“A story can be made up of many assets. Once separated, the storyteller has the opportunity to present — and the reader to take — many paths through them. The expert in a story can go straight to what’s new and then leave, saving time having to look for the fresh nuggets among all all the space-filler that used to make up an article. The novice can start with the background, then read what’s new, then delve into the characters and timelines, then explore examples and arguments. The article becomes sets of assets and paths.”
These paths can open up new doors to long-form journalism – long considered anathema to web publishing. Capital New York recently wrote about Narrative.ly, a new site that plans to publish just one story a day, with a twist: “The editors will solicit feedback and submissions from readers throughout the week, culminating in a curated melange of user-generated content by the time Friday rolls around,” Capital’s Joe Pompeo writes.
“The key insight is this idea of following one storyline from Monday to Friday,” Jarvis told Pompeo. “If that works, it would bring a level of engagement that most news sites don’t have.”
Redefining the journalist/reader relationship
The Narrative.ly strategy highlights how the relationship between journalists and their readers are evolving into something that’s more collaborative. Along these lines, publishers are exploring more ways to turn their websites into community watering holes or exclusive meeting places among people with like-minded interests. Not just for consumption of content, but for real group conversation – something that can’t be done on a smartphone or tablet, which are inherently personal devices.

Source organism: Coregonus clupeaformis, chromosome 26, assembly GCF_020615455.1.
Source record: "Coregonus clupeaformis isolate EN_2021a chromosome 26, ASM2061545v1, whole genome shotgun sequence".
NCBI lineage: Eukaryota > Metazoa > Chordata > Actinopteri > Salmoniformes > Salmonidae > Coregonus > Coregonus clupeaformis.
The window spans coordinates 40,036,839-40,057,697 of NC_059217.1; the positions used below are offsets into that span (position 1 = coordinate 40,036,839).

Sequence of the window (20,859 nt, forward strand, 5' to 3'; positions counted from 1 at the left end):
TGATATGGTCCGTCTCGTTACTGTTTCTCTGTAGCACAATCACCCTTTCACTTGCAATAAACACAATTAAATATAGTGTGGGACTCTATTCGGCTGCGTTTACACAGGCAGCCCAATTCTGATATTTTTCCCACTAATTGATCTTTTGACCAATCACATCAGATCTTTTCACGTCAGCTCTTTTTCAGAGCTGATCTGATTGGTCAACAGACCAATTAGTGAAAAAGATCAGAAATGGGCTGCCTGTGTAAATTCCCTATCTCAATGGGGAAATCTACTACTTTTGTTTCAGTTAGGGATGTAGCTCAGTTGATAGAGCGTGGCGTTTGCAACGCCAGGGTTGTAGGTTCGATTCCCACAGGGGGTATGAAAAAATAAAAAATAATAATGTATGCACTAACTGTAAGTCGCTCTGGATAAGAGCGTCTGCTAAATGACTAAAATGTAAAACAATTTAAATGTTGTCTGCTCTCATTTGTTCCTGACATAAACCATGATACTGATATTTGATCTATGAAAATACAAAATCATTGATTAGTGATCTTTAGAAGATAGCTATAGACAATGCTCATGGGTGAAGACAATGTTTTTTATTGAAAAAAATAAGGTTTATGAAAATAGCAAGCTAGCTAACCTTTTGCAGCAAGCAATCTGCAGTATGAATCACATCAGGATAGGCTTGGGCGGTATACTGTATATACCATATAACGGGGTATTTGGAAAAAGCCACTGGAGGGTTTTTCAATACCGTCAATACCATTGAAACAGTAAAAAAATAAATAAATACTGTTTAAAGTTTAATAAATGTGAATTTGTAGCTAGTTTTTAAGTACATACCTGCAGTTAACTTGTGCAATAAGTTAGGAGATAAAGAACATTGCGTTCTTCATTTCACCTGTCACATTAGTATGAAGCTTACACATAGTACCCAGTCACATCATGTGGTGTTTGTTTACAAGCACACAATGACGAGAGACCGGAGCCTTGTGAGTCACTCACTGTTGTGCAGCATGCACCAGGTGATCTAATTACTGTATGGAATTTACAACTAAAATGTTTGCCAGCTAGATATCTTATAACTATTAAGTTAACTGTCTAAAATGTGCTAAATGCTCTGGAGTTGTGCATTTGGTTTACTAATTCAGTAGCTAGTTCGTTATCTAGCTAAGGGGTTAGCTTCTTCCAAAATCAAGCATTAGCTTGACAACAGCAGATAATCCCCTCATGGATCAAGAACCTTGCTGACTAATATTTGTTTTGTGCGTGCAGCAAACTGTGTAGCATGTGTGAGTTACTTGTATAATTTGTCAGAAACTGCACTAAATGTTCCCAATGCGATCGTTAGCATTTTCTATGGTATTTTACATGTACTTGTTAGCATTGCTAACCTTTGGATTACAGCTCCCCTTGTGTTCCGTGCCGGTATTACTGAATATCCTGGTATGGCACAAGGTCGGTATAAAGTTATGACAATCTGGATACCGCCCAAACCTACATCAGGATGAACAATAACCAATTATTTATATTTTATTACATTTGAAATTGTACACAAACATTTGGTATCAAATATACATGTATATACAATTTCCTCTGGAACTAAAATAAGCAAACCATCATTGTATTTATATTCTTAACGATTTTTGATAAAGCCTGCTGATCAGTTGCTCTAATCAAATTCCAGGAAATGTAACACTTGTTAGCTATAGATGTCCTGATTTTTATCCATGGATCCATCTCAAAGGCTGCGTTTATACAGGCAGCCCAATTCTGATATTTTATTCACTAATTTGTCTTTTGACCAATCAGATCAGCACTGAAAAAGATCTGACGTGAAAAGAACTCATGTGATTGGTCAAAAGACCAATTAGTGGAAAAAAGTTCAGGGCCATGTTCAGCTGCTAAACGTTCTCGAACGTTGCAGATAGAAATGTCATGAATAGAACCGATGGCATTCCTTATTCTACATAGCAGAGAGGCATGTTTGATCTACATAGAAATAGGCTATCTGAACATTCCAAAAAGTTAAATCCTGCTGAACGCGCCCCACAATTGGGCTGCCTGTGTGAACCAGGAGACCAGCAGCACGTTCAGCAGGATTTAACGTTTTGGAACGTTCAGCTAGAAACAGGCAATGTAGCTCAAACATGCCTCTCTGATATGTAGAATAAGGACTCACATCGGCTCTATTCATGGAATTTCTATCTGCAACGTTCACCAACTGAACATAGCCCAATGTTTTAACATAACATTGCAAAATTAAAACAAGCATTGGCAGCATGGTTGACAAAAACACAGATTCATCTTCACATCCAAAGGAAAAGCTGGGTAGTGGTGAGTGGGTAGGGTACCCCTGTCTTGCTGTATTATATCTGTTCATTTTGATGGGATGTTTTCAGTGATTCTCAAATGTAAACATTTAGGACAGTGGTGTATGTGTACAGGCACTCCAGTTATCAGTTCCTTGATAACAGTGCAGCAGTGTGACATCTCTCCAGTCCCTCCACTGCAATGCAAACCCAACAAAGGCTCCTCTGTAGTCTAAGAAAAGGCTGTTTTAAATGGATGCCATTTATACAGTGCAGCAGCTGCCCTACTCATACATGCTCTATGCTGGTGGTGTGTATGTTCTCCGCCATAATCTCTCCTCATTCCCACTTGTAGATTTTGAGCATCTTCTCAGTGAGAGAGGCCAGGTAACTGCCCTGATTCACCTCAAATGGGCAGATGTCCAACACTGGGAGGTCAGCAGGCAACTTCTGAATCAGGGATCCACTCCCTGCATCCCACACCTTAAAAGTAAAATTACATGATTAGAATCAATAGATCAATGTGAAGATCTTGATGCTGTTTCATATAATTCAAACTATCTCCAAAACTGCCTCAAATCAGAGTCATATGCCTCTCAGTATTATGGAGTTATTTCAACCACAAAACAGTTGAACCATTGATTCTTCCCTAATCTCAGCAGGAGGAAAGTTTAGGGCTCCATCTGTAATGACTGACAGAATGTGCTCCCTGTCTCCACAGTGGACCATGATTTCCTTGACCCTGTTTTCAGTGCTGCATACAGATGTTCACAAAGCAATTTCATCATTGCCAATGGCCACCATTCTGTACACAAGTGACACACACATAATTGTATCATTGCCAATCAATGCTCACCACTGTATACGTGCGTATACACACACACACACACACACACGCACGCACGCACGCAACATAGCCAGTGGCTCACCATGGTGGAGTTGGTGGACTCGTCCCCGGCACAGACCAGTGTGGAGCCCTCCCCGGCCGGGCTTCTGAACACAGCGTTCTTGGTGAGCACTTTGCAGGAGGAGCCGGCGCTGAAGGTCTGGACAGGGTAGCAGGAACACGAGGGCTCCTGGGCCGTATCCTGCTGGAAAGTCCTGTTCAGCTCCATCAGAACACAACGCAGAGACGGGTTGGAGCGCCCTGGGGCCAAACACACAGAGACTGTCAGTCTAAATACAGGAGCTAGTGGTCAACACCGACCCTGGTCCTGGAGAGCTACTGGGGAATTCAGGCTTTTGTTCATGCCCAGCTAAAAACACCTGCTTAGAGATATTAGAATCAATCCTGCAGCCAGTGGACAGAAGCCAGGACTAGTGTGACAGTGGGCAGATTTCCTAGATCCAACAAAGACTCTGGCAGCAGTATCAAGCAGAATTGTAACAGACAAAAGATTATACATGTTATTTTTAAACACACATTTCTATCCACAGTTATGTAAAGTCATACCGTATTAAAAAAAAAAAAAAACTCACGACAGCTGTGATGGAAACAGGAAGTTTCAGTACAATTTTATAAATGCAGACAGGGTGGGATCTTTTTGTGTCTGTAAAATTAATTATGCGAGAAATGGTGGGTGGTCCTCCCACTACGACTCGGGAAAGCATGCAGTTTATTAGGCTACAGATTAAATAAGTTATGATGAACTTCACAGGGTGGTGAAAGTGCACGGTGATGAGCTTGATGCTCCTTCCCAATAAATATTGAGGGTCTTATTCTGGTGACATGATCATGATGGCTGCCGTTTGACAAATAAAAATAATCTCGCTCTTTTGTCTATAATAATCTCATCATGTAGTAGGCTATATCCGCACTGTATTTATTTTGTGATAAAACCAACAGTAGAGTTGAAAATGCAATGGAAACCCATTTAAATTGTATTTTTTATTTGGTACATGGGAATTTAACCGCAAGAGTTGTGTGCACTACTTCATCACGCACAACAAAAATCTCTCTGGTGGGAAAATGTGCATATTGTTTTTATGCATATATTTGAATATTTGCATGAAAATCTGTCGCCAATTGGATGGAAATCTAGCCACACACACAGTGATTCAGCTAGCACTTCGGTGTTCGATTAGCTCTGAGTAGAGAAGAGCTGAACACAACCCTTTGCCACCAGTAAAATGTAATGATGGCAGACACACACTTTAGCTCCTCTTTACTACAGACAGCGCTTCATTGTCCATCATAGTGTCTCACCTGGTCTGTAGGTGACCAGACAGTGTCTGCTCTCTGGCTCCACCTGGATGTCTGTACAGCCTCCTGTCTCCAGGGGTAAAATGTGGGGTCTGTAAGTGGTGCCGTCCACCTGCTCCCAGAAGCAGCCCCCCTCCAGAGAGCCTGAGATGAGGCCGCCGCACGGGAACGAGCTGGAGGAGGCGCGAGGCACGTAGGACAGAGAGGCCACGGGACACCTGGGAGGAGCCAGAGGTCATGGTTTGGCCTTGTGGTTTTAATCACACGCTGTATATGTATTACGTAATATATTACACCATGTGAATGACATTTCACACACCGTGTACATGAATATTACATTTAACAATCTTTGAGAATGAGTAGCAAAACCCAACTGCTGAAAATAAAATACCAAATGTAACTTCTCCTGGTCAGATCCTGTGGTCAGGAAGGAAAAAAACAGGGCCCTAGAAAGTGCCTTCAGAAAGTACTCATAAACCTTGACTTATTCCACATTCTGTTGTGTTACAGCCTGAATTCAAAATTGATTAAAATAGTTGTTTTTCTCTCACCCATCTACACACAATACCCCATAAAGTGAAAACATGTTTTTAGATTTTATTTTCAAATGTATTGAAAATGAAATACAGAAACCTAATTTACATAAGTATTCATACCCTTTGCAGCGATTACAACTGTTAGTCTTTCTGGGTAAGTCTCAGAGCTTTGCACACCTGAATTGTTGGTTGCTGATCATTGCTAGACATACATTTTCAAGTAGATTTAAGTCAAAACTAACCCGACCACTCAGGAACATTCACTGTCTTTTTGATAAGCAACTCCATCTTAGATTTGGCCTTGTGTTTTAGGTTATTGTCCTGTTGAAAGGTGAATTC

Pontin said the biggest change in Technology Review’s digital-first model “is the development of a new relationship between our most devoted readers and Technology Review.” To give readers “some skin in the game,” Pontin is exploring a new membership model that could give paying members a range of benefits: fewer ads, commenting privileges, conference discounts, meetings with editors, or even a chance to sit in on journalists’ interviews.
Forbes has pushed the traditional boundaries of the reader/journalist relationship by embracing readers as writers – putting a business spin on citizen journalism. In 2011, 1,000 external “content creators” churned out nearly 100,000 posts. Not surprisingly, the quality of these contributed pieces varies greatly, but the greater point is this: these contributors are driving large volumes of traffic and are becoming part of a broader and deeper Forbes community that the publisher is betting will increase engagement and brand loyalty.
Redefining the advertiser/reader relationship
Forbes contributor program also extends to advertisers, who can publish posts alongside staff editorial content through Forbes’ AdVoice program. AdVoice represents an opportunity for marketers “to tell their stories and to share their expertise around their areas of business,” Mark Howard, Forbes Media’s SVP of digital advertising strategy, told Folio.
Of course, some see this as a complete crumbling of the wall between advertising and editorial. But the reality is that publishers are betting that audiences are becoming more open to marketing messages that are delivered in context and actually provide some type of useful information. It’s a refinement of the publisher’s role as facilitator between the audience and the advertiser – and a way for publishers to decrease their reliance on online display advertising.
“We are building out ad solutions that fit well within the context of the editorial,” Tyler Goldman, CEO of BuzzMedia, told me in describing a key element of his company’s business strategy. “We want to make ads meaningful within the sites to give marketers a much better chance of engaging our audience.”